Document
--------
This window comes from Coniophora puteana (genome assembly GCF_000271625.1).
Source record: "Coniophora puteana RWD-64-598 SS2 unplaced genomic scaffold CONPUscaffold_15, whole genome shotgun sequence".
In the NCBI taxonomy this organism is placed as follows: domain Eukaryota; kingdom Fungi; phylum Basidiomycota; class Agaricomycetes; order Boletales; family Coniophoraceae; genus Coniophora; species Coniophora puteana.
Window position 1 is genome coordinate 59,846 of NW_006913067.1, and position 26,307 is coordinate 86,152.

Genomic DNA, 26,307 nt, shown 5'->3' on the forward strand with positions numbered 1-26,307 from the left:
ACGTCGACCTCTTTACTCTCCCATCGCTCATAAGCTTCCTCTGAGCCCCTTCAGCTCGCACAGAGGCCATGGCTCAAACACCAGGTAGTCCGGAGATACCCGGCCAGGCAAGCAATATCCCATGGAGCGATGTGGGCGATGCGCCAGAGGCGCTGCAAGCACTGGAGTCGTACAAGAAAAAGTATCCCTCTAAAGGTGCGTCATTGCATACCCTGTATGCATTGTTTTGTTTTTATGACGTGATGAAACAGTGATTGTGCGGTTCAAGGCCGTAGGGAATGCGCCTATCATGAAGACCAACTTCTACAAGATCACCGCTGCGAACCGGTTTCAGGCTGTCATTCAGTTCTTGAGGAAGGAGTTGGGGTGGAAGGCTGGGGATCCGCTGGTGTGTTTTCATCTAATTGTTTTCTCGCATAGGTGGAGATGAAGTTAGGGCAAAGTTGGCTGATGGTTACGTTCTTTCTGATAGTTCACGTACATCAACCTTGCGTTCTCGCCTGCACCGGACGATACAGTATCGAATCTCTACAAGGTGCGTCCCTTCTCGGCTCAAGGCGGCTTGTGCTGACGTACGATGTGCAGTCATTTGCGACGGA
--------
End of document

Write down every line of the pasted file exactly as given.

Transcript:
This window comes from Coniophora puteana (genome assembly GCF_000271625.1).
Source record: "Coniophora puteana RWD-64-598 SS2 unplaced genomic scaffold CONPUscaffold_15, whole genome shotgun sequence".
In the NCBI taxonomy this organism is placed as follows: domain Eukaryota; kingdom Fungi; phylum Basidiomycota; class Agaricomycetes; order Boletales; family Coniophoraceae; genus Coniophora; species Coniophora puteana.
Window position 1 is genome coordinate 59,846 of NW_006913067.1, and position 26,307 is coordinate 86,152.

Genomic DNA, 26,307 nt, shown 5'->3' on the forward strand with positions numbered 1-26,307 from the left:
ACGTCGACCTCTTTACTCTCCCATCGCTCATAAGCTTCCTCTGAGCCCCTTCAGCTCGCACAGAGGCCATGGCTCAAACACCAGGTAGTCCGGAGATACCCGGCCAGGCAAGCAATATCCCATGGAGCGATGTGGGCGATGCGCCAGAGGCGCTGCAAGCACTGGAGTCGTACAAGAAAAAGTATCCCTCTAAAGGTGCGTCATTGCATACCCTGTATGCATTGTTTTGTTTTTATGACGTGATGAAACAGTGATTGTGCGGTTCAAGGCCGTAGGGAATGCGCCTATCATGAAGACCAACTTCTACAAGATCACCGCTGCGAACCGGTTTCAGGCTGTCATTCAGTTCTTGAGGAAGGAGTTGGGGTGGAAGGCTGGGGATCCGCTGGTGTGTTTTCATCTAATTGTTTTCTCGCATAGGTGGAGATGAAGTTAGGGCAAAGTTGGCTGATGGTTACGTTCTTTCTGATAGTTCACGTACATCAACCTTGCGTTCTCGCCTGCACCGGACGATACAGTATCGAATCTCTACAAGGTGCGTCCCTTCTCGGCTCAAGGCGGCTTGTGCTGACGTACGATGTGCAGTCATTTGCGACGGA